WASHINGTON (CN) – Though apparently unanimous, the Supreme Court’s rejection of a defamation case by a Bill Cosby accuser triggered a lengthy treatise on the standard of malice Tuesday from Justice Clarence Thomas.
“If the Constitution does not require public figures to satisfy an actual-malice standard in state-law defamation suits, then neither should we,” Thomas wrote, concurring in the denial of a writ of certiorari to Kathrine McKee.
It’s been five years since McKee joined dozens of other women in claiming that she had been drugged and raped by the iconic star of “The Bill Cosby Show” decades earlier.
Though Cosby was eventually convicted of assaulting one of his accusers, the comedian inspired a rash of defamation claims from the women he otherwise portrayed as liars.
In McKee’s case, she claims that her reputation was damaged by the leak of a letter designed to “humiliate, intimidate, and shame” her.
Last year the First Circuit affirmed dismissal of her case, however, after applying precedent from the 1964 decision New York Times Co. v. Sullivan.
As Thomas explains, this case and its progeny assert “that, by disclosing her accusation to a reporter, McKee had ‘“thrust” herself to the “forefront”’ of the public controversy over ‘sexual assault allegations implicating Cosby’ and was therefore a ‘limited-purpose public figure.’”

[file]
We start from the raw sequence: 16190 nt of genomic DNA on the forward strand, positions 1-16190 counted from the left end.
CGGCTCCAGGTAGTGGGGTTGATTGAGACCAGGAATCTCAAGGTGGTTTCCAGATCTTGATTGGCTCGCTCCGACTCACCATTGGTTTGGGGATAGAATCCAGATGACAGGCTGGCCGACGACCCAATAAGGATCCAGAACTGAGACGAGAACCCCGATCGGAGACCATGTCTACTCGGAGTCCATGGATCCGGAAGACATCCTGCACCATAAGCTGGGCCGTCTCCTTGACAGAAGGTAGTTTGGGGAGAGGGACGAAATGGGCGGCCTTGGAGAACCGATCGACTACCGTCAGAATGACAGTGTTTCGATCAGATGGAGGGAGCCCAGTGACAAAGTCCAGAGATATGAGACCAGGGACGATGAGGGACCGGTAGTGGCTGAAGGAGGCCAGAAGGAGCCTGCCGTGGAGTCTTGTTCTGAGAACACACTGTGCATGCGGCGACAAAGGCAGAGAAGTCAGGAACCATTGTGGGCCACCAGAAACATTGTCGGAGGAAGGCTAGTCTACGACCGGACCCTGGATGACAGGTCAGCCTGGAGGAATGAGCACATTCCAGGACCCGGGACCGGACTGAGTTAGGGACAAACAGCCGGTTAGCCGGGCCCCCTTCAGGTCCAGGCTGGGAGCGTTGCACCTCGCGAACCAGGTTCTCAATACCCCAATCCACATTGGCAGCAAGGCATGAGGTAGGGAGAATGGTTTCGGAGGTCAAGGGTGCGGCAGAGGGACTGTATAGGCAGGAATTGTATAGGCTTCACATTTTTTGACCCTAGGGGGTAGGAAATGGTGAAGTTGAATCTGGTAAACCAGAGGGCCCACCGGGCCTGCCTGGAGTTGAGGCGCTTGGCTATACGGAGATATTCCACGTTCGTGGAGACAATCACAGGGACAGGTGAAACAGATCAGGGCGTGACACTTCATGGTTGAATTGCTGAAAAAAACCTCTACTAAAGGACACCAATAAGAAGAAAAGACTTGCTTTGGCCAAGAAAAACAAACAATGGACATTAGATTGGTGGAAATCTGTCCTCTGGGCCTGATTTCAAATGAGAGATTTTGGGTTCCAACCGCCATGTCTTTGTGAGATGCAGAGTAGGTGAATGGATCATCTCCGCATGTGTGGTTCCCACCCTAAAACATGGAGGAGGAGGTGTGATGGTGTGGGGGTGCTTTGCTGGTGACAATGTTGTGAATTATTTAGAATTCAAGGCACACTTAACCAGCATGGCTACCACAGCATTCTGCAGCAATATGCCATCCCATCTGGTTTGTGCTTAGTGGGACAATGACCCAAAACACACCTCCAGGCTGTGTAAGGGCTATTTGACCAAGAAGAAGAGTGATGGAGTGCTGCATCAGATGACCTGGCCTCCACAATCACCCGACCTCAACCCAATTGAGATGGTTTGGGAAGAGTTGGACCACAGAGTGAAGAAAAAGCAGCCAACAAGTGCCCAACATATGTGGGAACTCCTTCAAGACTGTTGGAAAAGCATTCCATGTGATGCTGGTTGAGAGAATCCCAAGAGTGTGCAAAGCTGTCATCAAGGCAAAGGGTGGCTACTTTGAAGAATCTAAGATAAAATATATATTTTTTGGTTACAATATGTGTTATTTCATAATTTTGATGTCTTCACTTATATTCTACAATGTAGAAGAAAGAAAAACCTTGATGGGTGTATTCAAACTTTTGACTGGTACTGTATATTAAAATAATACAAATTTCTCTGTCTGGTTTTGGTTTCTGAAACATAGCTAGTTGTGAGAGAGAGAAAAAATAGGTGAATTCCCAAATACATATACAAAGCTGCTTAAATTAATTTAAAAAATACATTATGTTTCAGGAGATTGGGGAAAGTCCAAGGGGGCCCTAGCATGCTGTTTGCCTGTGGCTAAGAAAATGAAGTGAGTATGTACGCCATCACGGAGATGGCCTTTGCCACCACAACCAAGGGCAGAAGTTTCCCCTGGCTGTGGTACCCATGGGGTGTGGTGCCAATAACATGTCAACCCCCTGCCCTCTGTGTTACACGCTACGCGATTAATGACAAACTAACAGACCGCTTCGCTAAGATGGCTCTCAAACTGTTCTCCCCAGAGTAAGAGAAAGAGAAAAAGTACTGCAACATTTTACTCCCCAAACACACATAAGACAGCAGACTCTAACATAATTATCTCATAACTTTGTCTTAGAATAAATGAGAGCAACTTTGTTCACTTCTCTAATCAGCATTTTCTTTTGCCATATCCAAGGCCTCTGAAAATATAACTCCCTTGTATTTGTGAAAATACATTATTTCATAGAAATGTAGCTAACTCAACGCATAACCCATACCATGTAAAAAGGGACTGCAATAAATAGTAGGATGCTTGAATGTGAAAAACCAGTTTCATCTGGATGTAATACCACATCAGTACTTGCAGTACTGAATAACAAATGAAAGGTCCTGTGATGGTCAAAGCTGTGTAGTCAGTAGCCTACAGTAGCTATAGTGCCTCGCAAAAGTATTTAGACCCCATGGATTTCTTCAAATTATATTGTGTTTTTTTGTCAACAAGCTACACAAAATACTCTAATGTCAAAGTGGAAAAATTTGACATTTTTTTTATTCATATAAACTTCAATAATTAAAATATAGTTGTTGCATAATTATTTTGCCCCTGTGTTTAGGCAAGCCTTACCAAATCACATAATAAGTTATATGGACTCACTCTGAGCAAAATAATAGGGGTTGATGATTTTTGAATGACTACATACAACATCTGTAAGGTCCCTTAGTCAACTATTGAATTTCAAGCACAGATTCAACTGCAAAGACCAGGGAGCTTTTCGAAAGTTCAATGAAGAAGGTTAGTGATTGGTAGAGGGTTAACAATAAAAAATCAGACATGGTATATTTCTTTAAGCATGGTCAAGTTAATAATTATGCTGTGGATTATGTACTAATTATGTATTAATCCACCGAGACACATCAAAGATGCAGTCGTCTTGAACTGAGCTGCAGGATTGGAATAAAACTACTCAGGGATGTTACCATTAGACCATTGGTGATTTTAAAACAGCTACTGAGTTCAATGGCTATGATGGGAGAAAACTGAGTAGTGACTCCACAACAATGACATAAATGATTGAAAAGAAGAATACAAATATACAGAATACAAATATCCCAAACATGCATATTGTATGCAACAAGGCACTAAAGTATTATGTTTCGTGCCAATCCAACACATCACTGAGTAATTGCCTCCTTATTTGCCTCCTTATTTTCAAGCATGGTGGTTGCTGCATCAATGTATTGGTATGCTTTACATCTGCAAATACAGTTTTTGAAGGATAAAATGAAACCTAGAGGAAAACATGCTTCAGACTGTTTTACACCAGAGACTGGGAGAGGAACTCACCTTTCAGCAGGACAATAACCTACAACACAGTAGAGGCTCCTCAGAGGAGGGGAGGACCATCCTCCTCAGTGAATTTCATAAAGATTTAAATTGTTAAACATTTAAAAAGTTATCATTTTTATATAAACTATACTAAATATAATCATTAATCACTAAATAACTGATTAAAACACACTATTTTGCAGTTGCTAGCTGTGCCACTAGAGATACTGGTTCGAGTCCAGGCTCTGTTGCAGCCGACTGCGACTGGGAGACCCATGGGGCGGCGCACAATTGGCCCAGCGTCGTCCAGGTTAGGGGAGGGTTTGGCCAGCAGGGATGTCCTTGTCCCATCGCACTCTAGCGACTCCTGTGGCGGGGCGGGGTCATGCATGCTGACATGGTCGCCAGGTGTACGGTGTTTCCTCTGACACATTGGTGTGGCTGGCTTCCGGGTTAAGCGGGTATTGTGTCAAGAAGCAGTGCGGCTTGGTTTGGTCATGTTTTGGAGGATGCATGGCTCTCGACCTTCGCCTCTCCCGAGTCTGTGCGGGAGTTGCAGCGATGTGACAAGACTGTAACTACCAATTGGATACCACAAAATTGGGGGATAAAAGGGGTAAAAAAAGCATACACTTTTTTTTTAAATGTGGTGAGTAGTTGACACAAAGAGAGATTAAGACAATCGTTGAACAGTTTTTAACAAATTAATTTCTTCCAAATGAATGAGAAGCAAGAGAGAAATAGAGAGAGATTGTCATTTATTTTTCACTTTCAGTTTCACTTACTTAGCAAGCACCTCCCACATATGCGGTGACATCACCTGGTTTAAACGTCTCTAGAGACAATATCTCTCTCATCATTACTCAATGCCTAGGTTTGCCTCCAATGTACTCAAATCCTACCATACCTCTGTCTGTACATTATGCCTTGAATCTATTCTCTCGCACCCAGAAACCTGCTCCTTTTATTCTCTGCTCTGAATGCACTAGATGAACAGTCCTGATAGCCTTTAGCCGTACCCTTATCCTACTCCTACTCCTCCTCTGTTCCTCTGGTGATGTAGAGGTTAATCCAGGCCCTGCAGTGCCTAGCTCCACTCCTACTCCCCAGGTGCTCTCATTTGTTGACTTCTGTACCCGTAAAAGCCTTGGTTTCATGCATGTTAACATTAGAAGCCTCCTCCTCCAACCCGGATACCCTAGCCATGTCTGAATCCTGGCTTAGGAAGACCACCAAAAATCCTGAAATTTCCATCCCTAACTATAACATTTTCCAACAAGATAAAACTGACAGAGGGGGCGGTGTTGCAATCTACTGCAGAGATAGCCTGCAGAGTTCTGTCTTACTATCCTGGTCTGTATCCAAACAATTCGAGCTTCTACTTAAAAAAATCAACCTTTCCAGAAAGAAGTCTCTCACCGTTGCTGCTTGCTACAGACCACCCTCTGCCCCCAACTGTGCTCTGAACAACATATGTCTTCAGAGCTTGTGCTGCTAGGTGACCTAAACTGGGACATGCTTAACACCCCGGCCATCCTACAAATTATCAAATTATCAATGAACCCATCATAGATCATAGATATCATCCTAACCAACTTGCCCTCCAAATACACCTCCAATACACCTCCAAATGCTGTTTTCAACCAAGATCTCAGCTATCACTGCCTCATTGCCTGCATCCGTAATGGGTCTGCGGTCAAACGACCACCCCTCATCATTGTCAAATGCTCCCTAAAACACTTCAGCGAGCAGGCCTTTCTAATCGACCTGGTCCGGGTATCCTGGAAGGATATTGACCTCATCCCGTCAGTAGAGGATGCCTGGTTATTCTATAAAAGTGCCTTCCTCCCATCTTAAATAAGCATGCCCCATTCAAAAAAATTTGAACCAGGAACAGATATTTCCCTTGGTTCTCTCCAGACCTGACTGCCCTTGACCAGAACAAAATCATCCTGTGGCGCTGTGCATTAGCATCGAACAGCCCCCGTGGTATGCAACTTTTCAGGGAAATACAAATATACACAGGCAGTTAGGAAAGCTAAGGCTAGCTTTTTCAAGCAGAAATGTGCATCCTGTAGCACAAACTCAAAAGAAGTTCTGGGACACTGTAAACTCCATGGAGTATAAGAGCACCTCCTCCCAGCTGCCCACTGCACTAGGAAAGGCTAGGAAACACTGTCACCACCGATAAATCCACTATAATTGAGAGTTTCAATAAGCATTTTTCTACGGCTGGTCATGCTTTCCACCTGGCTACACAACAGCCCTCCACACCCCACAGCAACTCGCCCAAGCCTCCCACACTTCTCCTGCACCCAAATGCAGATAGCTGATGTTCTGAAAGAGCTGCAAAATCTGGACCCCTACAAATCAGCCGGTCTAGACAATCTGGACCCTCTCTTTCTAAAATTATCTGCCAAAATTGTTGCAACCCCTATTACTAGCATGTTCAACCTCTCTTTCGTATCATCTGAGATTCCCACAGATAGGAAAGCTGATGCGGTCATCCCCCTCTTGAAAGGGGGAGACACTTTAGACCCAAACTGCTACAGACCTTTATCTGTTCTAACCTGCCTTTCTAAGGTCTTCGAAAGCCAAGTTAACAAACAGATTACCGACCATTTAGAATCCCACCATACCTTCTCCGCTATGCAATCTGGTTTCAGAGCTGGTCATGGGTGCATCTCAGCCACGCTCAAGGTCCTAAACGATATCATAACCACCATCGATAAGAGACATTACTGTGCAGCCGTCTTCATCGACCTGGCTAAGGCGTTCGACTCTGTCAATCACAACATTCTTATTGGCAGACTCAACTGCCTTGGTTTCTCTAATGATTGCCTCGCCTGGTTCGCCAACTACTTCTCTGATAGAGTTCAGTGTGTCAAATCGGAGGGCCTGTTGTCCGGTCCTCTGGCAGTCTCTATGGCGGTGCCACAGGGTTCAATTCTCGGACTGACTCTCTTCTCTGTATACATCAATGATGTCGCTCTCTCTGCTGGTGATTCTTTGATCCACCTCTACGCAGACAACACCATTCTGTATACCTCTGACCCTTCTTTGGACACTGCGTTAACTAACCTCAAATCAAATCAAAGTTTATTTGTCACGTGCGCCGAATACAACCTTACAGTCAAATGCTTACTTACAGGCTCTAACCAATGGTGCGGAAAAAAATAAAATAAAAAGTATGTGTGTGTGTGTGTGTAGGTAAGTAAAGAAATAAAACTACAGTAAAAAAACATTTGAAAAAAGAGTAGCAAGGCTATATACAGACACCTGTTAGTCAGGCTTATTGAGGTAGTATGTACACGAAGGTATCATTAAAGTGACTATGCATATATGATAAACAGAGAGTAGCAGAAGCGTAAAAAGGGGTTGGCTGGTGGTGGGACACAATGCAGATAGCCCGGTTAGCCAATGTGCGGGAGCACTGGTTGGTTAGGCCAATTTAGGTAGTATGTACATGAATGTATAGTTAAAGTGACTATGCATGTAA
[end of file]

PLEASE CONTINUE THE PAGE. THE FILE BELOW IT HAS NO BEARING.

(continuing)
Thomas goes on in the opinion to quote the description of the limited-purpose public figure standard as “almost impossible” to overcome.
“Under this court’s First Amendment precedents, public figures are barred from recovering damages for defamation unless they can show that the statement at issue was made with ‘“actual malice” — that is, with knowledge that it was false or with reckless disregard of whether it was false or not,’” Thomas wrote.
Though the justice agreed that McKee’s case is not the right vehicle for this issue, Thomas said it is one the court should soon tackle.
“New York Times and the court’s decisions extending it were policy-driven decisions masquerading as constitutional law,” he wrote. “Instead of simply applying the First Amendment as it was understood by the people who ratified it, the court fashioned its own ‘“federal rules”’ by balancing the ‘competing values at stake in defamation suits,’” the opinion states.
“We should not continue to reflexively apply this policy-driven approach to the Constitution,” the opinion continues. “Instead, we should carefully examine the original meaning of the First and Fourteenth Amendments. If the Constitution does not require public figures to satisfy an actual-malice standard in state-law defamation suits, then neither should we.”